Take a Leaf Out of My Book

I walked amongst thousands who made the pilgrimage to the music festival, traipsing around the parkland gardens like the faithful seeking redemption. Bodies enveloped in sound waves vibrating through the air lolled on the cool grass beneath river red gums, Moreton figs and pencil pines. Reality receded fast amongst the tie die, giant dancing puppets, and the thin trail of weed smoke that wended through the crowd to a melody so sweet it tasted like fairy floss, enfolding me in clouds of saintly bliss.

Wandering around the grounds to soak up the atmosphere, I noticed sculptures fashioned from chicken wire into the shape of people. They were stuffed with old brown autumn leaves imitating skin after too much exposure to the sun. The figurines were scattered through the gardens like aberrant seeds. Someone’s idea of art, frozen in ghoulish stances, sitting in chairs, leaning on walls or spilling from the hollows of trees. Faceless creatures in poses of waiting materialised at every turn, and I had a creepy inkling they were watching me.

On the second day I swore the leaf people had moved around the park overnight. The one playing a piano in a gully the day before had disappeared, and another riding a bicycle had cropped up alongside a path. When I mentioned this to my girlfriend she suggested I had been drinking too much.

At dusk we sprawled on the grass to listen to the tones of a throat singer and animal sounds emanate from a wind instrument. The musicians cries were answered by wildlife deep in the darkening woods. At one point I thought I heard a human scream, but when I scrambled to my elbows all eyes around me faced forward to the stage. After the throat singer melted into the forest an aboriginal women’s choir dressed in colours of the desert emerged on stage and started to croon. Their haunting voices echoed through the night competing with the owls that dwelled in the high branches.

My bladder started to fill to bursting so I clambered to my feet and headed toward the portaloos down the back in the dark. I passed through a stand of pines and couldn’t tell whether the rustling of foliage was coming from beneath my own feet or others walking in the darkness out of sight. The ghouls in my head took shape in the night around me when I caught a glimpse of movement. I hurried on, my heart racing.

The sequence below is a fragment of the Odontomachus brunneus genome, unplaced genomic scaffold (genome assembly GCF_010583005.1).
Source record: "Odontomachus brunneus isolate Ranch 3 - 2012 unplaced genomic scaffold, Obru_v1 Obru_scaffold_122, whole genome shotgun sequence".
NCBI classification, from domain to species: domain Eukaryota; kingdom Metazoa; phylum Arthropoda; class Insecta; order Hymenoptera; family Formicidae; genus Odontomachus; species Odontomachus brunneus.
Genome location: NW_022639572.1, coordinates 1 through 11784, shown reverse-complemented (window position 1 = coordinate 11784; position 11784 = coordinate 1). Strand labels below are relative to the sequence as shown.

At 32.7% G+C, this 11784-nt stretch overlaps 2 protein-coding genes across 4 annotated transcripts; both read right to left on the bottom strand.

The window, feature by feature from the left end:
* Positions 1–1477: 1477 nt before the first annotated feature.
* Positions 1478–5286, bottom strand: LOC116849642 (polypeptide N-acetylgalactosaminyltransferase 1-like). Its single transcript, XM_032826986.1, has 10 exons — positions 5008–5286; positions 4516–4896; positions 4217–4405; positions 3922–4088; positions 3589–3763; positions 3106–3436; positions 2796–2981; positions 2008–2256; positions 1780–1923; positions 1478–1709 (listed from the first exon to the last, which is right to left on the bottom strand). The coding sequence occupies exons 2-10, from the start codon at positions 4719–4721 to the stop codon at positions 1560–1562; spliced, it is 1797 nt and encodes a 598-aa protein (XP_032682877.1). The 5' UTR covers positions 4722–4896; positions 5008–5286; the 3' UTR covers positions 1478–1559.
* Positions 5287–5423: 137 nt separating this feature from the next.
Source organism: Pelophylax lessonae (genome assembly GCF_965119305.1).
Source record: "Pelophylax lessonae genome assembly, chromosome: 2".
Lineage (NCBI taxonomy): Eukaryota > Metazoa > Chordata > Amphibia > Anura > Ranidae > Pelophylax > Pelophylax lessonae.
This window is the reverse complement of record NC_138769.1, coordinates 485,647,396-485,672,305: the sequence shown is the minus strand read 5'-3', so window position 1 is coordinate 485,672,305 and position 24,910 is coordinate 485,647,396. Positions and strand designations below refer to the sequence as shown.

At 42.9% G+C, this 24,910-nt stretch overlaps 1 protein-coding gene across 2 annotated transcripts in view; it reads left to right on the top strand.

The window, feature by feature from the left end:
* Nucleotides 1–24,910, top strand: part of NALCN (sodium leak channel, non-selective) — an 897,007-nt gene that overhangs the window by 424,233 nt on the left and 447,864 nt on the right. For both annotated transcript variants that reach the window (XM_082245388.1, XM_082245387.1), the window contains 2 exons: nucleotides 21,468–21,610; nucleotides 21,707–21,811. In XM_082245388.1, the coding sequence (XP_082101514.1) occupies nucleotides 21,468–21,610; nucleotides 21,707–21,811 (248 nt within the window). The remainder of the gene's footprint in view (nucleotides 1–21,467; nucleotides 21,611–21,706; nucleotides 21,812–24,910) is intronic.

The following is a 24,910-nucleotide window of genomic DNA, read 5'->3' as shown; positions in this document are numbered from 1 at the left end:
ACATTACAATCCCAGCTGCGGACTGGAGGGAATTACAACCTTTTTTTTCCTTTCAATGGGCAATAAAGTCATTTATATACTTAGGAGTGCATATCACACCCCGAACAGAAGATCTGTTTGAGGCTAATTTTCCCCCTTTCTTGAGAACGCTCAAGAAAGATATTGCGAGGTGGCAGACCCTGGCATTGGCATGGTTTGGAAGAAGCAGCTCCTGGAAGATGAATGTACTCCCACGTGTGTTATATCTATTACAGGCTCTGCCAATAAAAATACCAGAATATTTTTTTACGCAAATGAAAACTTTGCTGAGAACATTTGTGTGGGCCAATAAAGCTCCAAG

Fortunately the dunny queue was short. The bathroom experience is the worst part about festivals. No matter how often the tireless staff mop out the stalls, at the end of a hot day the smell of urine is still nauseating. My disgust for the stinky box cubicle with its invisible splashes sprayed around the walls was overridden by the relief of emptying my bladder.

When I stepped back out of the loo, I was alone with the chorus of the night. Already a bit spooked, I started to walk stealthily in the direction of the haunting melody that filtered through the bush. The darkness deepened. An obstacle at my feet caused me to trip and land sprawled on the ground feeling like a fool. A low painful moan sounded nearby and I climbed to my feet peering into the dark. In the dim gloom I saw a figure lying prone on the ground, mouth stuffed with flaking brown autumn leaves. I turned and ran through the night, adrenaline flooding my body.

Passing a large tree, something latched onto me from the darkness. When I lashed out to defend myself, the thing grabbed hold of my sleeve and tugged. A shriek escaped from deep in my chest and I swung around wildly tussling with the dark figure. It grabbed at my skin, leaves crunching underfoot as it wrestled me to the ground. My panicked mind realised that my daytime fantasy of the chicken wire and leaf people coming alive in the night was real. The prone figure I had tripped over must have been a victim, and now they had come for me.

Another scream echoed through the trees louder than the distant singing. I was fighting for my life, the sting of wire cuts on my arms. In the distance someone called my name and I yelled for help.

Torchlight beams leapt and danced through the branches. After what seemed a lifetime, a light found me then several spots converged on my face. A deathly silence fell across the night. I scrambled to my feet and wheeled around in the illumination ready to defend myself again. Peals of laughter began to fill the night around me. My attacker, one of the chicken wire and leaf sculptures, was flattened to a pulp at my feet, no signs of life having ever been in it.